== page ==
Sunday, 13 June 2010

NME fashions, 1980

'The Alien' advertisement, NME, 20th December 1980, page 72. 

A brisk canter now through the NME clothing advertisements from my three surviving copies dating from 1980.  Starting with an authentically menacing hand-drawn ad for skinhead coats (presumably Crombie style) with a nicely no-nonsense tag line: "Good Coats These."

Fab-Gear advertisement, NME, 20th December 1980, page 72. Click image for a bigger view.

Fab-Gear of Leeds have the new wave angle covered, and their ad indicates that their retail outlet was X Clothes, an alternative clothing business that started in Manchester.  Music trivia fans will be delighted to learn that Johnny Marr worked in that Manchester branch just prior to forming the Smiths.

'Radar' advertisement, NME, 20th December 1980, page 73.  Click image for a bigger view.

Radar appears to be a Scottish retailer with shops in Glasgow and Edinburgh, but mail orders are referred to 'P. Leach' of Chelsea, which must be the same company as (possibly misprinted) 'B. Leach' whose bondage trouser ad from 1979 featured in the previous post.

You'll notice that multi-pleated 'Bowie Trousers' were a firm favourite around this time and several  advertisers (in this and the subsequent blog post coming soon) provide their own version of them. 

'Baxby Fashion House' advertisement, NME, 20th December 1980, page 72.  Click image for a bigger view.

Baxby's lamentable line drawings inspire little confidence, especially that Crombie in the bottom right corner.  Oh dear.

These days we routinely expect online retailers to provide full colour photographs from every angle, eye-popping zooms and even rotating 360º views, and it makes you realise what a considerable leap of faith it must have been to have sent off your cross-signed postal order based on a tiny, mis-shapen sketch that gives only the vaguest idea of what the garment might actually look like.

'J. Holdsworth' advertisement, NME, 29th March 1980, page 48.  Click image for a bigger view.

J. Holdsworth's drawings aren't much better, but at least there's a bit more detail. 

'Printout Promotions' advertisement for punk gear, NME, 29th March 1980, page 47.  Click image for a bigger view.

With some of these advertisers you get a sense that there might be some enthusiasm or at least interest in the culture they are exploiting catering for, but Printout Promotions isn't one of them.  They are just happy to produce whatever seems to be in demand.  And there's nothing wrong with that at all, in fact I admire their versatility.

So above, you'll see the punk range, and coming up below is the rock selection:

'Printout Promotions' Giant Rock Sew Ons advertisement, NME, 29th March 1980, page 48.  Click image for a bigger view.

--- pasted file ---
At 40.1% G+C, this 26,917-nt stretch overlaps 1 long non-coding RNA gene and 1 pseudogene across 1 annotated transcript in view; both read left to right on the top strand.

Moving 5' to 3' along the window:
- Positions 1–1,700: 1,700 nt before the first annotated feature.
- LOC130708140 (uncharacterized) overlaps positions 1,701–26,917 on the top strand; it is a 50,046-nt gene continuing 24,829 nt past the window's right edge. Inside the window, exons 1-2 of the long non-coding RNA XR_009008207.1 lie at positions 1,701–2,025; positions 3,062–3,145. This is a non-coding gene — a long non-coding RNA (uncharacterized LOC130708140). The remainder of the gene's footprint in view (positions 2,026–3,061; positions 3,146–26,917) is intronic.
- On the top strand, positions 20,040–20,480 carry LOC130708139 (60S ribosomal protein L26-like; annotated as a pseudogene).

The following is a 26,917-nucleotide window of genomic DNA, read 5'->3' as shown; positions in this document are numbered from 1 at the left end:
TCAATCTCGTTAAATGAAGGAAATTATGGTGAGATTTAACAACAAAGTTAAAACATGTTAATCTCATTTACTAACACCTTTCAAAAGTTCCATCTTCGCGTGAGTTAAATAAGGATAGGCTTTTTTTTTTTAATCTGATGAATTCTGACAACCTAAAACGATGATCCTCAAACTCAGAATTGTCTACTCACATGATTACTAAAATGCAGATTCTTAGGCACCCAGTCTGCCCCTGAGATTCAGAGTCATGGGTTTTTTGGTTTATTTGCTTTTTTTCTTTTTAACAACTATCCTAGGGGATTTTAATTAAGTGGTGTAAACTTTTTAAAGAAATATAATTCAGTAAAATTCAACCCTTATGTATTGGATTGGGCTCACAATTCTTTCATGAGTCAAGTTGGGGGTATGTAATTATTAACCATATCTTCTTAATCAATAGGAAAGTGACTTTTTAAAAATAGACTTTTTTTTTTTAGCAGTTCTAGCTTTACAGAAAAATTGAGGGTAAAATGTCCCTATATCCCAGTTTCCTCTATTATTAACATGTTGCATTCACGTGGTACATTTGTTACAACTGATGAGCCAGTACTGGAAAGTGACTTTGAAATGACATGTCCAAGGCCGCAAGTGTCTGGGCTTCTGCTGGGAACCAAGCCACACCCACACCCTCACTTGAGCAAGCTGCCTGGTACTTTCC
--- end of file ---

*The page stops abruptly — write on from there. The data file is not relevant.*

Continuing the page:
Heavy Metal wasn't really the NME's turf (that was more Sounds territory) and this is the only specifically rock-related merchandise ad I found in my small and highly unrepresentative survey.

Mind you, I can't help warming to that slogan: "Rock on your Chest!"

'Printout Promotions' parka advertisement, NME, 29th March 1980, page 48.  Click image for a bigger view.

And here Printout turns its hand to mod styles with Union Jack emblazoned parka.  In fact, I'm sure there were plenty of other subcultural fields that Printout Promotions trained their sights on.  An online search turned up a scanned copy of CB World magazine from April/May 1981 featuring a full page ad of theirs with the proud message: "Leaders in the field of personalised CB wear," which presents merchandise including everything from bodywarmers to car sunstrips.

From versatility to extreme specialisation, let's welcome the self-styled "most exciting Company in the Universe":

'Punters Choice by Cadiss' slim ties advertisement, NME, 27th September 1980, page 53.  Click image for a bigger view.

Punters Choice by Cadiss want to help those of you with overly wide ties, and their Asteroids tie certainly sounds tempting.  Interestingly, they accept Access credit cards - the only NME clothing advertiser I've found that does so - but without a telephone number it looks like those ties will remain "Hard To Find."

'Boy' mail order punk advertisement, NME, 27th September 1980, page 53.

Boy were one of the, er, big boys of punk clothing and I dearly wish I'd sent off for one of those full colour catalogues.

This ad has proved useful to me, though, by way of the mention of Kitsch 22.  I have an old sleeveless t-shirt with a picture of Sid Vicious on tv (printed sideways) that has a perversely black on black woven label.  After much squinting and angling to catch the light on this mystifying label I've discovered that it reads "Kitsch London" and probably came from Boy.

The t-shirt had been featured in a fashion magazine piece showcasing new t-shirt designs and I must have sent off for it, although I have no memory of doing so.  But I kept that clipped picture of the t-shirt (indeed it may still be around, somewhere . . .) and the garment remains in my wardrobe nearly 30 years later.

Steering back to the business in hand, the blog Planet Mondo has some pictures from the 1981 Boy Blackmail catalogue that are definitely worth a look.

'Roy's Fashions' advertisement, NME, 29th March 1980, page 48.  Click image for a bigger view.

I have a soft spot for Roy's ad, which has a lot to do with that black and white block panel mod dress.